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Barista making latte art

Above Average Joe


Coffee has long been a part of most North American adults’ morning ritual. That first hit of caffeine means the day has really started, and you’re ready to face it head-on. But for as long as we’ve been drinking coffee, we’ve been arguing about what tastes best. Latte or cappuccino? Flat bottom brew or French press? Single-origin beans or region blends? The opportunities for debate are vast and varied. But even if you consider yourself a coffee connoisseur, odds are pretty good that you still aren’t as java-obsessed as the average Australian.

Since the 1950s, Australian coffee culture has become a point of pride for our mates Down Under. Lonely Planet even goes so far as to call coffee-drinking a “diehard national habit.” The post-World War II influx of Greek and Italian immigrants brought stovetop coffee makers and a love of espresso to the country. By the 1980s, cafés were staple businesses in most Australian neighbourhoods.

Australians value the personal nature of a small café: nearly 95 percent of the Australian coffee market belongs to independent businesses. Even Starbucks, despite its caffeine-fueled domination of almost every major Canadian and American city, doesn’t have its usual stronghold. In fact, Vancouver has more than four times as many Starbucks stores as there are in the entirety of Australia: over 100, compared to Australia’s 24. “[Small Australian cafés] take such pride in not only the taste, but the presentation, with cute cups, logos, and coffee art,” says Kaitlin Richardson, a travel tour director who moved from Canada to Australia in 2012. “Coffee shops can be anything from a little hole-in-the-wall with no seats to an old storage container on a street corner.”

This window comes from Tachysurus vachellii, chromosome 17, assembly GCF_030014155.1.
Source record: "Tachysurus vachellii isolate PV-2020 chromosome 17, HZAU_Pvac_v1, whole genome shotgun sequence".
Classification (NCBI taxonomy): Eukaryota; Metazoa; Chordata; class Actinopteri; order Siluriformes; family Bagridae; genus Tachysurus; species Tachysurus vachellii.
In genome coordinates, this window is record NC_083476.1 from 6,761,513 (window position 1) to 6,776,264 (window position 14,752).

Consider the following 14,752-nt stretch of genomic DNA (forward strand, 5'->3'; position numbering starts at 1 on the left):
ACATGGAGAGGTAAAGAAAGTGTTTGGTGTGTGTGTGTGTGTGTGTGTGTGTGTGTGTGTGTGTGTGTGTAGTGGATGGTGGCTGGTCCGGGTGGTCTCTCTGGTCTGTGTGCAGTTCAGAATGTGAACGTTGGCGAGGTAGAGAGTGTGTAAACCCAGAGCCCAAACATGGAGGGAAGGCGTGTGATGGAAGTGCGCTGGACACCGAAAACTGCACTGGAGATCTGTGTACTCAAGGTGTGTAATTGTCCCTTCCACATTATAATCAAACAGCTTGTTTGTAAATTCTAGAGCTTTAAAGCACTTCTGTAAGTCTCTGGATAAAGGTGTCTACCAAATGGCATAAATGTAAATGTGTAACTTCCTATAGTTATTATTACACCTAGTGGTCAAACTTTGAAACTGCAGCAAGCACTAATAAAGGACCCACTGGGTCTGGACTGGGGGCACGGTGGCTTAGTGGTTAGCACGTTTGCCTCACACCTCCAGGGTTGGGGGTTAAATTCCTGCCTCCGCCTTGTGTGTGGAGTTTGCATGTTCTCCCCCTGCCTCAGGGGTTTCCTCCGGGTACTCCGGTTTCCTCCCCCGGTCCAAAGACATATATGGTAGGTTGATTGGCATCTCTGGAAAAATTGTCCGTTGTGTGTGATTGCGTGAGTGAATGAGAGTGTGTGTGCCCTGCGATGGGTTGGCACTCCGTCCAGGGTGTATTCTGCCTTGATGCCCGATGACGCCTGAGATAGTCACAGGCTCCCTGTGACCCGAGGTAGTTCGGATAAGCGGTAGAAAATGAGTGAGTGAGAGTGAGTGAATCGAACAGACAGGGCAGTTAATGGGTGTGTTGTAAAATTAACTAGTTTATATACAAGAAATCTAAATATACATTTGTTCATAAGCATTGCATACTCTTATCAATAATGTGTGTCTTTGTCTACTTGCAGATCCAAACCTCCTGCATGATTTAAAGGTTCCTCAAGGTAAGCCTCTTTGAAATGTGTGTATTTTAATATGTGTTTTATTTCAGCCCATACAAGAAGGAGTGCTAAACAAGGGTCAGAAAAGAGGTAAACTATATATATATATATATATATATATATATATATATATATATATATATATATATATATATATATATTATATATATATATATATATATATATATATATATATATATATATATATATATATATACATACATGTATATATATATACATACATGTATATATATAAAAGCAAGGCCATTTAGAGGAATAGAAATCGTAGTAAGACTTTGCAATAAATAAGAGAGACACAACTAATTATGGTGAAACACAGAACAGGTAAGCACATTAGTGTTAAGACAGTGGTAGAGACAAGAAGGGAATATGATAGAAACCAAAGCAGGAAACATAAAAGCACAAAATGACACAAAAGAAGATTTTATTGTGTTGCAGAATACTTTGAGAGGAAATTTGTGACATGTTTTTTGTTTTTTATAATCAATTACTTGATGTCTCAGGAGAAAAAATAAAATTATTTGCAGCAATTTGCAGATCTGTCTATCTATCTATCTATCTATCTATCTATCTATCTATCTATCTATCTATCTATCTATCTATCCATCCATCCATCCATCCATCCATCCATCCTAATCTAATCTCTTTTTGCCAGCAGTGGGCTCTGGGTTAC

Don’t count on getting a plain old cup of joe, either: coffee drinks in Australia are almost entirely espresso-based. One of the most popular is the “flat white,” which features a stronger espresso flavour than a latte or cappuccino and typically has thick, velvety steamed milk with very fine foam. Making the drink properly requires a great deal of skill; measuring and timing espresso shots perfectly, as well as steaming the milk to create just the right consistency, takes training and practice.

The expectations of quality are so high that the Australian government has developed accredited courses in preparing and serving espresso coffee as part of many hospitality certificate and diploma programs. For Australians, drinking coffee is about more than just the buzz; it’s about the whole experience, and that includes sitting down and taking the time to enjoy your brew. “Going out for your coffee is part of the point,” says Richardson. We live in an era where convenience is key, especially when it comes to food and drink. Maybe it’s time we follow the example of our coffee-loving friends across the Pacific, and take a moment to stop and smell the espresso.

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A Greener Future

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